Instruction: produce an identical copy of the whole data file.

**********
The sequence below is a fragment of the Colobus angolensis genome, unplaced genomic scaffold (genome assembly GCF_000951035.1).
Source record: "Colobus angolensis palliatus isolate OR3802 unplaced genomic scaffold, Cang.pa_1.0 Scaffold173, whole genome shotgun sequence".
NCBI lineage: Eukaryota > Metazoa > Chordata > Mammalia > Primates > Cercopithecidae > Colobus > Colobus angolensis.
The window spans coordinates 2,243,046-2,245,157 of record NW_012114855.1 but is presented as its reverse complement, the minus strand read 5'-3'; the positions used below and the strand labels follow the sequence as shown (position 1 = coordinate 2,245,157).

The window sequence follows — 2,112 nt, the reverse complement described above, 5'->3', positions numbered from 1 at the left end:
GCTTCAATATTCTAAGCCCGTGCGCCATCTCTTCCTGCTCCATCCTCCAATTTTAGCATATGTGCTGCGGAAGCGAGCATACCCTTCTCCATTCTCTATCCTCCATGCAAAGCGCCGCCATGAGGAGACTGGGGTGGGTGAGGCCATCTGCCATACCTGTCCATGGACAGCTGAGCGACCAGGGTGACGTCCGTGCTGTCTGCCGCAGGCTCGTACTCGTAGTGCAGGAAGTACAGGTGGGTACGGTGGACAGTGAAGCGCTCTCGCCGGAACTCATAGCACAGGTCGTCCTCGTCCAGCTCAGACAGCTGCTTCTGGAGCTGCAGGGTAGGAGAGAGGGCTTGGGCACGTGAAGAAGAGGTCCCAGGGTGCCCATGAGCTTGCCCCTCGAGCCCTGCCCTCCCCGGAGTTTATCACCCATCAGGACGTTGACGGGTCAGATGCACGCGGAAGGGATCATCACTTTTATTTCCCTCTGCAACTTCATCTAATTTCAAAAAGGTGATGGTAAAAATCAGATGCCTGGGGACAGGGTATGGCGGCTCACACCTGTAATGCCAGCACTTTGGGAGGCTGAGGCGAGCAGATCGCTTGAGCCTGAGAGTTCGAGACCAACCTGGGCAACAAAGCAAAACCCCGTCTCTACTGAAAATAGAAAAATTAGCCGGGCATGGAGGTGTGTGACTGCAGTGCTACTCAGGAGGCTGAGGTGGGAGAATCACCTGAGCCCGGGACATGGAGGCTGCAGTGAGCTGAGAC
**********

The sequence below is a fragment of the Colobus angolensis genome, unplaced genomic scaffold (genome assembly GCF_000951035.1).
Source record: "Colobus angolensis palliatus isolate OR3802 unplaced genomic scaffold, Cang.pa_1.0 Scaffold173, whole genome shotgun sequence".
NCBI lineage: Eukaryota > Metazoa > Chordata > Mammalia > Primates > Cercopithecidae > Colobus > Colobus angolensis.
The window spans coordinates 2,243,046-2,245,157 of record NW_012114855.1 but is presented as its reverse complement, the minus strand read 5'-3'; the positions used below and the strand labels follow the sequence as shown (position 1 = coordinate 2,245,157).

The window sequence follows — 2,112 nt, the reverse complement described above, 5'->3', positions numbered from 1 at the left end:
GCTTCAATATTCTAAGCCCGTGCGCCATCTCTTCCTGCTCCATCCTCCAATTTTAGCATATGTGCTGCGGAAGCGAGCATACCCTTCTCCATTCTCTATCCTCCATGCAAAGCGCCGCCATGAGGAGACTGGGGTGGGTGAGGCCATCTGCCATACCTGTCCATGGACAGCTGAGCGACCAGGGTGACGTCCGTGCTGTCTGCCGCAGGCTCGTACTCGTAGTGCAGGAAGTACAGGTGGGTACGGTGGACAGTGAAGCGCTCTCGCCGGAACTCATAGCACAGGTCGTCCTCGTCCAGCTCAGACAGCTGCTTCTGGAGCTGCAGGGTAGGAGAGAGGGCTTGGGCACGTGAAGAAGAGGTCCCAGGGTGCCCATGAGCTTGCCCCTCGAGCCCTGCCCTCCCCGGAGTTTATCACCCATCAGGACGTTGACGGGTCAGATGCACGCGGAAGGGATCATCACTTTTATTTCCCTCTGCAACTTCATCTAATTTCAAAAAGGTGATGGTAAAAATCAGATGCCTGGGGACAGGGTATGGCGGCTCACACCTGTAATGCCAGCACTTTGGGAGGCTGAGGCGAGCAGATCGCTTGAGCCTGAGAGTTCGAGACCAACCTGGGCAACAAAGCAAAACCCCGTCTCTACTGAAAATAGAAAAATTAGCCGGGCATGGAGGTGTGTGACTGCAGTGCTACTCAGGAGGCTGAGGTGGGAGAATCACCTGAGCCCGGGACATGGAGGCTGCAGTGAGCTGAGAC